National surveys estimate about 20 million women and 10 million men in America will have an eating disorder at some point in their lives, according to the NEDA. The cause can’t be pinpointed, but consensus is that a range of biological, psychological and sociocultural factors contribute, the NEDA says.

Eating disorders are serious mental and physical illnesses and include not only the more familiar anorexia or bulimia disorders but others such as pica, in which non-food substances are eaten.

According to the NEDA, eating disorders have the highest mortality rate of any mental health concern.

Many deaths are by suicide, said Bridget’s longtime therapist, Beth Hartman McGilley, a certified clinical eating disorders specialist.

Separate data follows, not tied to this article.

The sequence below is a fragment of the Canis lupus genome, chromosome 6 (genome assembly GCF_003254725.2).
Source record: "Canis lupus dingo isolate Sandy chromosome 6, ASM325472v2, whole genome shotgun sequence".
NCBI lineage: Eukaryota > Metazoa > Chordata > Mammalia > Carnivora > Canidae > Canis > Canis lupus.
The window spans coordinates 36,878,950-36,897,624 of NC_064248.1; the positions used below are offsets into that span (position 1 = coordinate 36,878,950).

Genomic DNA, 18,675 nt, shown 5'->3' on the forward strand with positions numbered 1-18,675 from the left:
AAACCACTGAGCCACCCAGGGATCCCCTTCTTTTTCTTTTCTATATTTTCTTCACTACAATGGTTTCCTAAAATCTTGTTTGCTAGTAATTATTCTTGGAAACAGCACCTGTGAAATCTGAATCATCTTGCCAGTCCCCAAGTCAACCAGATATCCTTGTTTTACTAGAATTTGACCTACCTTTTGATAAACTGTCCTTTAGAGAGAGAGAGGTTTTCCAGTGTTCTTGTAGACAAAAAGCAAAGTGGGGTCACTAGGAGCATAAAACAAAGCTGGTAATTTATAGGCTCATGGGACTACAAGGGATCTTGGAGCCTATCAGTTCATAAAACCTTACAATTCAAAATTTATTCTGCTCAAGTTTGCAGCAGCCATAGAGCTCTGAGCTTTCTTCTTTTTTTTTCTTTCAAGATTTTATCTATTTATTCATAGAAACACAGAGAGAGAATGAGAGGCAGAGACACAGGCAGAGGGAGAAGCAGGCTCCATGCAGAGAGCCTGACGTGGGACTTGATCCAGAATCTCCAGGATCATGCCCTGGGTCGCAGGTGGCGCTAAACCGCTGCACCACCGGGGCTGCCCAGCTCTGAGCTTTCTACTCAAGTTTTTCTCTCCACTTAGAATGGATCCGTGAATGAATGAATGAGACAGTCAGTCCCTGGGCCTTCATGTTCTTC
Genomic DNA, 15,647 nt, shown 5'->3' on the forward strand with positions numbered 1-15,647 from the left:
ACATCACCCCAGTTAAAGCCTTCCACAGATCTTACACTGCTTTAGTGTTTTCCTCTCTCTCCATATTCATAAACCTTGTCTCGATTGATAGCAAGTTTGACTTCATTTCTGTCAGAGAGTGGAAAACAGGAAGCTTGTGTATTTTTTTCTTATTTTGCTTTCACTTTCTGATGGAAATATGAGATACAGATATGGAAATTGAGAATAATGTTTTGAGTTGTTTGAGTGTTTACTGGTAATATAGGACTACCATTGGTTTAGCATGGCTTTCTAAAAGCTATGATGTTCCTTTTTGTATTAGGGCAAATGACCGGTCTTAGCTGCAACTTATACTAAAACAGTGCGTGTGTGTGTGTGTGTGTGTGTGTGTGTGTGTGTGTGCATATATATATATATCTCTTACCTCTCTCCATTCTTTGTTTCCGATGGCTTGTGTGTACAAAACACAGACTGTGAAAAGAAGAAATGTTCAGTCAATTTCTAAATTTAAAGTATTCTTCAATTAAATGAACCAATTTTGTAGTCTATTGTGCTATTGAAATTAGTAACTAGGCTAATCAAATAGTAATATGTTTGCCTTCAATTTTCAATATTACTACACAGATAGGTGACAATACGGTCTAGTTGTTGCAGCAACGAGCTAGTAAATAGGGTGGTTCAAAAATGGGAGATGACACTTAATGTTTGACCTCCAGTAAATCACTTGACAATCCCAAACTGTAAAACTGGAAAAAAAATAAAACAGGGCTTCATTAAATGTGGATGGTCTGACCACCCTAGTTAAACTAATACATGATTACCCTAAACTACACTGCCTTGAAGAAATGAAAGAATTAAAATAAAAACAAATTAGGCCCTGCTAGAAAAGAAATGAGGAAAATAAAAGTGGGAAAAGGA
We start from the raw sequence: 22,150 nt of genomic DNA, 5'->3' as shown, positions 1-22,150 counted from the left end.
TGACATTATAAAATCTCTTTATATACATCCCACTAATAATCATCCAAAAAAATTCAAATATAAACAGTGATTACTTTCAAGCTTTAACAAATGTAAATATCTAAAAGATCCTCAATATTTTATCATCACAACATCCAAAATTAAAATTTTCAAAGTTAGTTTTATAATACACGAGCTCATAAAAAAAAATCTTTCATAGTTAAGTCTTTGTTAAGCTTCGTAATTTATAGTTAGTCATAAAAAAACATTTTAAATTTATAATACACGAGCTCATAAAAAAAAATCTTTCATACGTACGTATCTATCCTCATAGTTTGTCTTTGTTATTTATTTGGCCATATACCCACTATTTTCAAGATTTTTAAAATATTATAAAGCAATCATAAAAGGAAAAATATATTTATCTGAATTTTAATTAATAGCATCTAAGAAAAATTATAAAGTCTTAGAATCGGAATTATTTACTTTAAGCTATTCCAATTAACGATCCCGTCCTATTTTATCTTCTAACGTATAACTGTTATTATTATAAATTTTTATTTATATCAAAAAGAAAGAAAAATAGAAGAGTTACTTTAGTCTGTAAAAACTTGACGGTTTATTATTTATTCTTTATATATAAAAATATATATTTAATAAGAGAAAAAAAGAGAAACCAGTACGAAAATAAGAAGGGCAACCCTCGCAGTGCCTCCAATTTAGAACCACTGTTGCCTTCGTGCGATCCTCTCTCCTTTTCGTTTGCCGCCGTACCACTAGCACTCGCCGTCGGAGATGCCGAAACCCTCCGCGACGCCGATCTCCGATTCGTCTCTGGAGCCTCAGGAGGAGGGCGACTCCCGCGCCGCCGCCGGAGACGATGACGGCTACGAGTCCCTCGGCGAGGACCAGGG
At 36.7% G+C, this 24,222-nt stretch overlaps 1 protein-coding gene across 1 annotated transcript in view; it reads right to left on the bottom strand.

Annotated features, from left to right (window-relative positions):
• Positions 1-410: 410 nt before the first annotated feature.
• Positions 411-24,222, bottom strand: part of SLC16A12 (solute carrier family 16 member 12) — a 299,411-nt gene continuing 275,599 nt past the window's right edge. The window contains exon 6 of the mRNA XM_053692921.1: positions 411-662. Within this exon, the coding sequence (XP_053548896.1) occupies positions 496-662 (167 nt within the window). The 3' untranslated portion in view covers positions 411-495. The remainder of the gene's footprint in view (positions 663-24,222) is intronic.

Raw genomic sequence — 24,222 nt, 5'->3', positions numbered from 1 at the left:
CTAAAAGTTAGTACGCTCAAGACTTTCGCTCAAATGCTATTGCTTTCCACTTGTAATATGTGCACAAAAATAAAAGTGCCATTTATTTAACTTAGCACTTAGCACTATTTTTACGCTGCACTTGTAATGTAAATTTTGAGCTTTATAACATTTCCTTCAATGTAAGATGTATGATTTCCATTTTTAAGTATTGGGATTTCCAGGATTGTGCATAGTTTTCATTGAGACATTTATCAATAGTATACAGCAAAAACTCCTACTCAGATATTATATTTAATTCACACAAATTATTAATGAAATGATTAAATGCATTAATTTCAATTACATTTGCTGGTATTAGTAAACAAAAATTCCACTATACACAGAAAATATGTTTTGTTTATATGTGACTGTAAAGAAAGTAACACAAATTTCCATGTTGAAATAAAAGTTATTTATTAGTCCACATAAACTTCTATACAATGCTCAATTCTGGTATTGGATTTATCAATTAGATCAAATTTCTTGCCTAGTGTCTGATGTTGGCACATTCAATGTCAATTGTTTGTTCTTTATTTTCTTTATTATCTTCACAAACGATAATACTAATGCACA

Bridget had been openly talking about ending her life for about seven years, said Harrison. After years of severely restricting her diet and over-exercising her underweight body with a rigid routine — common behaviors for anorexics, Bridget was experiencing more physical pain along with the mental pain of her disorder. She was recovering from hip surgery at the time of her death.

“When she would talk about wanting to die, I would tell her, ‘You don’t realize how much that would hurt your family,’ and she would say, ‘You don’t realize how much I hurt,” Harrison recalled, emphasizing the I.

Bridget’s life